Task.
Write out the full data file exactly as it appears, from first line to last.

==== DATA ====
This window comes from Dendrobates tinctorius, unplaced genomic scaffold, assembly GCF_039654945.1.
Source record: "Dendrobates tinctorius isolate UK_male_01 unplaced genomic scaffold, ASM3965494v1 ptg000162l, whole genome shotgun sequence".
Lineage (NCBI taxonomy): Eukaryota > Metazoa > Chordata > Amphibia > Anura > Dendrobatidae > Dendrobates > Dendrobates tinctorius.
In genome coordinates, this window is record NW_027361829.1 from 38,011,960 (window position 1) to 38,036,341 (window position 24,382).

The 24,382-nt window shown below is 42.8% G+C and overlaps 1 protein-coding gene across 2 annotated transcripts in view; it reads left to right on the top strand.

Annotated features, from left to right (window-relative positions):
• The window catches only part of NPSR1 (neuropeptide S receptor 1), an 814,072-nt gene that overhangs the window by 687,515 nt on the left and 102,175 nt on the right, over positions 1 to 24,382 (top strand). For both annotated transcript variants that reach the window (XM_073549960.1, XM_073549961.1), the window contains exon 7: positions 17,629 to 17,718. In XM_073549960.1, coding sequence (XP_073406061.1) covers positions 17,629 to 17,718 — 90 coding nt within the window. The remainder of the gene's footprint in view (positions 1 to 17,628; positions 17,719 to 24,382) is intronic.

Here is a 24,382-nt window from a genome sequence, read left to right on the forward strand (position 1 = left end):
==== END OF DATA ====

This window comes from Dendrobates tinctorius, unplaced genomic scaffold, assembly GCF_039654945.1.
Source record: "Dendrobates tinctorius isolate UK_male_01 unplaced genomic scaffold, ASM3965494v1 ptg000162l, whole genome shotgun sequence".
Lineage (NCBI taxonomy): Eukaryota > Metazoa > Chordata > Amphibia > Anura > Dendrobatidae > Dendrobates > Dendrobates tinctorius.
In genome coordinates, this window is record NW_027361829.1 from 38,011,960 (window position 1) to 38,036,341 (window position 24,382).

The 24,382-nt window shown below is 42.8% G+C and overlaps 1 protein-coding gene across 2 annotated transcripts in view; it reads left to right on the top strand.

Annotated features, from left to right (window-relative positions):
• The window catches only part of NPSR1 (neuropeptide S receptor 1), an 814,072-nt gene that overhangs the window by 687,515 nt on the left and 102,175 nt on the right, over positions 1 to 24,382 (top strand). For both annotated transcript variants that reach the window (XM_073549960.1, XM_073549961.1), the window contains exon 7: positions 17,629 to 17,718. In XM_073549960.1, coding sequence (XP_073406061.1) covers positions 17,629 to 17,718 — 90 coding nt within the window. The remainder of the gene's footprint in view (positions 1 to 17,628; positions 17,719 to 24,382) is intronic.

Here is a 24,382-nt window from a genome sequence, read left to right on the forward strand (position 1 = left end):